Ironically, all I need to know about civil discourse I learned in Occupy. I told the Virginia Tech professor that ultimately it seemed to me that it matters less why you come to this podium than that you’ve come at all.
Thank you for listening.
an experiment in literature and civil discourse
|Avalon, New Jersey. January 8, 2011, 10:23 am|
Virginia Walker and her husband Theo are each struggling with a private attraction to the same woman. They’re on the brink of divorce and are about to lose their foothills home to foreclosure. Virginia’s consulting business is failing, and Theo—an urban planner for the city—is battling a land development scheme that would ravage Tumamoc Hill, one of Tucson’s most significant historic, cultural and environmental sites.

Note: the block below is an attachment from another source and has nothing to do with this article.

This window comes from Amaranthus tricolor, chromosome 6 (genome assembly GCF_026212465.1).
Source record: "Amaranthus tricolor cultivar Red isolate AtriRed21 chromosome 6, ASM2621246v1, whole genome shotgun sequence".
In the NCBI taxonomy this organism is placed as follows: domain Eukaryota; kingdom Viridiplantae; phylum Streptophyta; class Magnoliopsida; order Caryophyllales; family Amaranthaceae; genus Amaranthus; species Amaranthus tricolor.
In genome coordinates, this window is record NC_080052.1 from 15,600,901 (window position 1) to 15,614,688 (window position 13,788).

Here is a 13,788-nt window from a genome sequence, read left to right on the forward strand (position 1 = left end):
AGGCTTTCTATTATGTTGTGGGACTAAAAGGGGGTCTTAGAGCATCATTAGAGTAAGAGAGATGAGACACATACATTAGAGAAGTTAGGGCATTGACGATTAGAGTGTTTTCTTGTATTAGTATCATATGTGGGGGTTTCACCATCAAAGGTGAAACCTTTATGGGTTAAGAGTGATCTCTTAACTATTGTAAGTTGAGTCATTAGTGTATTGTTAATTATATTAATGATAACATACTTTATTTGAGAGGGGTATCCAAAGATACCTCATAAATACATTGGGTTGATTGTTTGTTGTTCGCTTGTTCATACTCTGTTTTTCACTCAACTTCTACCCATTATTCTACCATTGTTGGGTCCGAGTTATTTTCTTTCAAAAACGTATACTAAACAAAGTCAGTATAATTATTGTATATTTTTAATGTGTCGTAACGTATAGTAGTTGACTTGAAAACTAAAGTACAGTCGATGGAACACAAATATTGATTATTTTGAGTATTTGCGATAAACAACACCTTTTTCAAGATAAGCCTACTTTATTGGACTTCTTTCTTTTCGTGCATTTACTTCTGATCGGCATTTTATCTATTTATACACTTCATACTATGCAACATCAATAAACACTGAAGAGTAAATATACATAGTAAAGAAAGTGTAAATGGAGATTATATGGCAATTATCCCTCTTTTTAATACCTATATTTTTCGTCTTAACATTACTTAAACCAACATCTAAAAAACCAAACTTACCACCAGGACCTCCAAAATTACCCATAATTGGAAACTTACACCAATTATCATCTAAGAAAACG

Charlie, the object of their shared affection, is an artist and road trip aficionado struggling with a needy ex-girlfriend and with an impending eviction from the Steinfeld Warehouse, where she lives with her infant daughter.
Virginia’s daughter and her boyfriend, both students at Tucson High, are about to embark on a dangerous act of civil disobedience meant to protect Tumamoc from Eric Emerald, the developer who plans to construct a shopping mall and luxury condos on the site.
Interwoven into this novel of politics and land use are a series of “Love Stories” featuring everyday Tucsonans and the ways in which they help or hinder the proposed development at Tumamoc Hill. Set amidst the economic crisis of 2009, Tucson is an examination of the relationship between humans and the natural environment; a celebration and a critique of citizen activists; and a story about love: for a child, for a partner, for a family, for a culture, for a landscape, for a city.